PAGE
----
[pypy-dev] array performace?

Paolo Giarrusso p.giarrusso at gmail.com
Sat Jul 3 19:22:54 CEST 2010

On Sat, Jul 3, 2010 at 16:20, William Leslie
<william.leslie.ttg at gmail.com> wrote:
> On 3 July 2010 08:56, Bengt Richter <bokr at oz.net> wrote:
>> On 07/02/2010 11:35 AM Carl Friedrich Bolz wrote:

> Paolo recently bemoaned the
> trend toward writing modules at interp level for speed* - I'm not
> really sure if it is a trend now or not - but at some point it might
> be fun looking at optional typing annotations that compile the case
> for those assumptions. It might be a precursor to cython or pyrex
> support.

> * with justification : though ok for the stdlib, translating pypy
> every time you add an extension module is going to get old. fast.
That's one point, but it's not the biggest one. I guess that if that
happens often enough, at some point one will need to implement
separate compilation for RPython as well (at least for development). I
mean, whole-program optimization (which one would maybe lose) is
optional in other languages.

1) The real problem is that you don't want users to need interp-level
coding for their program. If they need, there's something wrong (and I
now think/hope it's not the case).
2) Another instance of the same issue happens when Python developers
are suggested to write extensions in C or to perform inlining by hand.
3) The last case is users avoiding Python (or another high-level
language) altogether because of bad performance.

The common factor is that in all cases, a weakness of the
implementation makes the abstraction less desirable, and thus user
programs are hand-optimized and become less maintainable.
That's why efficient JITs (including PyPy) are important. It is
interesting that 2) stems also from the desire of Guido van Rossum to
keep CPython simple, while complicating life for its users.

>> Could such assertions allow e.g. a list to be implemented as a homogeneous vector
>> of unboxed representations?

> Pypy is already great in terms of data layout, for example pypy uses
> shadow classes in the form of 'structures', but supporting more
> complicated layout optimisations (such as row or column order storage
> for structures so the JIT can do relational algebra) would probably be
> unique. It doesn't seem so far off considering that in the progression
> (list int) -> (list unpacked tuple int) -> (list unpacked homogenous
> structure), the first step, limiting or otherwise determining the item
> type, is the most complicated.

> As for mixing languages, that is the pinnacle of awesome; but this is
> probably not the list for it. MLVMs such as JVM+JSR-292, Racket, GNU
> Guile, and Parrot; it seems to me that once you settle on an execution
> / object model and / or bytecode format, you've already decided what
> languages (where the 's' seems superfluous) support is going to be
> first class for.

You are right about "first class support". But assembly doesn't offer
first class support for anything, and still you can make it work. Of
course, bytecodes are more limited, but sometimes you might manage.

I had 3 colleague students who implemented, for instance, a
Python-to-JVM bytecode compiler which was way faster than Jython.
Which was the trick? Python methods were encoded as Java classes
(maybe with static methods), and they performed inline-caching in
bytecode, i.e., each call was converted to something like if
(target.class() == this_class) specificMethodClass.perform(target,
args) else (perform normal method resolution, and possibly regenerate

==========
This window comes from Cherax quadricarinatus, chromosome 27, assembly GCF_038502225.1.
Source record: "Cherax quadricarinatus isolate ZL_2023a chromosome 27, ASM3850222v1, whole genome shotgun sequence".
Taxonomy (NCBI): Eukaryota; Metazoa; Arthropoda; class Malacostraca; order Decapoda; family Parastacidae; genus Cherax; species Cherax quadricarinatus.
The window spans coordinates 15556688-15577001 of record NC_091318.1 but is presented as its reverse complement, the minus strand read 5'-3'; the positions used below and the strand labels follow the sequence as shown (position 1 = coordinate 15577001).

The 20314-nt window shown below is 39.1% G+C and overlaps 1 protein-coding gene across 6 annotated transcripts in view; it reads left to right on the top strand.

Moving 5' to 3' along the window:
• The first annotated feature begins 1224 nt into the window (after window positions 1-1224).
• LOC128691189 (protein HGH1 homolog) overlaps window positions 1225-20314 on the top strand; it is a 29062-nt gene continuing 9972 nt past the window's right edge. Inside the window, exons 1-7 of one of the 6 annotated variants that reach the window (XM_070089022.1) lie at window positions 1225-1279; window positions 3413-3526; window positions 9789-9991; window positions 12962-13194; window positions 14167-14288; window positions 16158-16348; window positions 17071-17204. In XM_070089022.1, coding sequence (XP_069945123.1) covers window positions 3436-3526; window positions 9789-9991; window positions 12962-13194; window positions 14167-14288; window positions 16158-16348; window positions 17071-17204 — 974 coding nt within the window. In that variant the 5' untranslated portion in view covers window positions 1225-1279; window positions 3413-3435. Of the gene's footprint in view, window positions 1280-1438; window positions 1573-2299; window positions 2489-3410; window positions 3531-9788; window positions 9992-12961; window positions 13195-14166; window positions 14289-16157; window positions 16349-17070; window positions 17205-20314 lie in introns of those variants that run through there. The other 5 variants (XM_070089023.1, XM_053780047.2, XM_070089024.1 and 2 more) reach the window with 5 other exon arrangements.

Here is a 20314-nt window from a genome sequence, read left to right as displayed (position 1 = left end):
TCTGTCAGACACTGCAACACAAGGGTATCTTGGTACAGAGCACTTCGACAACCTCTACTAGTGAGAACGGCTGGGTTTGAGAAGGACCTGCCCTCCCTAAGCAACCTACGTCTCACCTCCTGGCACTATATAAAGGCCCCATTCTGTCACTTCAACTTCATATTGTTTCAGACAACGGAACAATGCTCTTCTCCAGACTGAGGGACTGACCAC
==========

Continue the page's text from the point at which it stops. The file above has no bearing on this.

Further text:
the class).
I'm unsure about the actual call produced for the call - either they
used static classes, or they just relied on inline-caching/inlining by
the underlying JIT.
Another detail (I guess) is that you need some form of shadow classes
(like Self, V8, and also PyPy I guess - if you talk about the same
Unfortunately, I don't know whether they published their code - it was
for a term project for a course held by Lars Bak (the V8 author) in

It worked quite well, and there was still potential for optimization.
I don't know how feature-complete they were, though; still, they
managed to perform a meta-implementation of Inline-Caching (and the
same trick allows also polymorphic inline-caching), where meta- is
used like in meta-interpreter.

I guess it would still be possible to interoperate with Java classes -
you can still provide, I think, a conventional interface (where
methods become just... methods), even if possibly it will be slower.

> Other impedance mismatches, such as calling conventions (eg,
> javascript and lua functions silently accepting an incorrect number of
> arguments), reduction methods (applicative vs normal order vs
> call-by-name), mutable strings, TCE, various type systems involving
> structural types, Oliviera/Sulzmann classes, existential types,
> dependant types, value types, single and multiple inheretance, and the
> completely insane (prolog) make implementing real multi-language
> platforms a mammoth task. And even if you manage to get that working,
> how do you make exception hierarchies work?
> Why can't I cast my Java
> ArrayList as a C# ArrayList? etc.

Well, this latter question seems somehow solved by .NET, even if they
don't really support the original libraries. Or you just use the VM
and write conversion functions for that.

> Sure, you could probably hook up a few of the bundled VMs, IO or E
IO? E?
> would make for a great twisted integration DSL. But actually
> convincing people to lock themselves into an unstandardised, unproven
> chimera? Lets just say that doing multi-language right is NP-hard.
> Doing it while targeting JVM and CLI, offering platform integration
> while supporting exotic language constructs like real continuations?

Now that you mention it, I wonder about how Scala's future support (in
next release) for (delimited) continuations will work.

Paolo Giarrusso - Ph.D. Student

More information about the Pypy-dev mailing list